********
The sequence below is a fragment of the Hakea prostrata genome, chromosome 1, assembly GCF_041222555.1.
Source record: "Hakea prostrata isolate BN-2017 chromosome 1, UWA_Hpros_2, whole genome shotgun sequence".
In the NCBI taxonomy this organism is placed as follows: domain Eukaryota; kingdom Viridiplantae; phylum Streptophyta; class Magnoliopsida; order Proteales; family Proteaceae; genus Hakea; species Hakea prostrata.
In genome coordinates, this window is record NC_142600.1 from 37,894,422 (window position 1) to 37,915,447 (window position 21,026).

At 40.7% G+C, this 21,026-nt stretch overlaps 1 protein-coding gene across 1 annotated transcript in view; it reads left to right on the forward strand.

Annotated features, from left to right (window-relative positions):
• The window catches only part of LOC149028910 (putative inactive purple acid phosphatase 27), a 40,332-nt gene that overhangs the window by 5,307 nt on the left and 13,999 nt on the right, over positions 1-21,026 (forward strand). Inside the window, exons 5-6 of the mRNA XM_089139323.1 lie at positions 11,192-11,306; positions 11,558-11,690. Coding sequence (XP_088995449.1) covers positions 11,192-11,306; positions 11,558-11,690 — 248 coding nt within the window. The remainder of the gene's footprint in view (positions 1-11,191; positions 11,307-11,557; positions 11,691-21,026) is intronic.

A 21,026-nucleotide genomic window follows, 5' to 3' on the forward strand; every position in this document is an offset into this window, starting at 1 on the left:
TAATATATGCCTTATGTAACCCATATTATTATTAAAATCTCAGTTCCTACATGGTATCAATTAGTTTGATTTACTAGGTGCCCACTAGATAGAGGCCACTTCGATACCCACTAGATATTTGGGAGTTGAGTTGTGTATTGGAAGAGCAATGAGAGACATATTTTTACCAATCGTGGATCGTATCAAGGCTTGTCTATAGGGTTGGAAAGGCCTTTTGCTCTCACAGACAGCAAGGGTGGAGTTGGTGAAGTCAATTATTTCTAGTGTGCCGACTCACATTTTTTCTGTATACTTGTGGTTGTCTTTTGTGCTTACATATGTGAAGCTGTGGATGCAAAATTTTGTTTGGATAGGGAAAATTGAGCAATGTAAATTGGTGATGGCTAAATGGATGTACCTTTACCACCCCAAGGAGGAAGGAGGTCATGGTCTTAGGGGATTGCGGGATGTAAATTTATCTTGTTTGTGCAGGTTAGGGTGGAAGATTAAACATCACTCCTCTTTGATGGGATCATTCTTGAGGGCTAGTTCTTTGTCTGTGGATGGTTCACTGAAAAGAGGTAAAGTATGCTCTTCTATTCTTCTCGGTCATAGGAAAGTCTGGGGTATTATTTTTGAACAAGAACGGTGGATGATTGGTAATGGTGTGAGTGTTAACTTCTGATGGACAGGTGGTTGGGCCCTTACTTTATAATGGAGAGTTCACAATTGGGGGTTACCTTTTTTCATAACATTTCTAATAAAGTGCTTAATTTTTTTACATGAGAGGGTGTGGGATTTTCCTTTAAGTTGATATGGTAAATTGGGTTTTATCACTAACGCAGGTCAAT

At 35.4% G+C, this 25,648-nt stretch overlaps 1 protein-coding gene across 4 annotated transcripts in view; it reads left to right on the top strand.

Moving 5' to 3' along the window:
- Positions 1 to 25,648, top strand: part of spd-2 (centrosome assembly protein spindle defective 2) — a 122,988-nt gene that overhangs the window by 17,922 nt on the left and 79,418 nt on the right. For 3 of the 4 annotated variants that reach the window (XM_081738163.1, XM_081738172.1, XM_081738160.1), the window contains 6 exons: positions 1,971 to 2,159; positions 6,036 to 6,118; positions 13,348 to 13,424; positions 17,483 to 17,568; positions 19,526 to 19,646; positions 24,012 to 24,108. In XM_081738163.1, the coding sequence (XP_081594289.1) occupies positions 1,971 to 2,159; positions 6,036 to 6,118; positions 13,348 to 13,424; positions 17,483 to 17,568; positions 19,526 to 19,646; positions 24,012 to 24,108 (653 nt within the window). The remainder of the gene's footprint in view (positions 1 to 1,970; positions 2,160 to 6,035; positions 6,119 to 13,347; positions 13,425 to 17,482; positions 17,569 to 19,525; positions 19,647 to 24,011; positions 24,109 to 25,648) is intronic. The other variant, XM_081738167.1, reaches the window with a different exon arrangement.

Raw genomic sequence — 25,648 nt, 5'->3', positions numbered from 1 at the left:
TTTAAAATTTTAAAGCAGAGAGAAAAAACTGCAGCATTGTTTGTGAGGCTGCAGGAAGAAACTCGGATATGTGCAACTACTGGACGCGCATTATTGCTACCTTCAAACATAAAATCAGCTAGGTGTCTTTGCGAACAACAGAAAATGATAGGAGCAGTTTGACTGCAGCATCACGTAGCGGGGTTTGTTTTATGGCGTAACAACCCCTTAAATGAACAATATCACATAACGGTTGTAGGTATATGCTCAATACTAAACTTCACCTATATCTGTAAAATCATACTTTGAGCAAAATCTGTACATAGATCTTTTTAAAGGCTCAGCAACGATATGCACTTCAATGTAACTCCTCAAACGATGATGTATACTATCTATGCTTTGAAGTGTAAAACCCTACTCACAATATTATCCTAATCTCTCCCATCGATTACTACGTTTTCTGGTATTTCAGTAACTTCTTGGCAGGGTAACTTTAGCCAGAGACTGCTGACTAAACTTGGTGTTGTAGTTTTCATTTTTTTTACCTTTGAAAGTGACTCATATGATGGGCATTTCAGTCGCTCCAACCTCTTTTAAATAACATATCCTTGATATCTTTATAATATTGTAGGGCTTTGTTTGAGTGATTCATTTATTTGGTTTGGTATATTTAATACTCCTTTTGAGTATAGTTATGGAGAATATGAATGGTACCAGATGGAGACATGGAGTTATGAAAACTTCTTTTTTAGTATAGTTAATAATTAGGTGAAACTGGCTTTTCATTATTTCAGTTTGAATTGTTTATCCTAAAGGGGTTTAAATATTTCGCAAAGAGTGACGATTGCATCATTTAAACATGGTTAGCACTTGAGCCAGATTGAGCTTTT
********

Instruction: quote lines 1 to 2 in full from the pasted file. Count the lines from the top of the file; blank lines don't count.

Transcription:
The sequence below is a fragment of the Hakea prostrata genome, chromosome 1, assembly GCF_041222555.1.
Source record: "Hakea prostrata isolate BN-2017 chromosome 1, UWA_Hpros_2, whole genome shotgun sequence".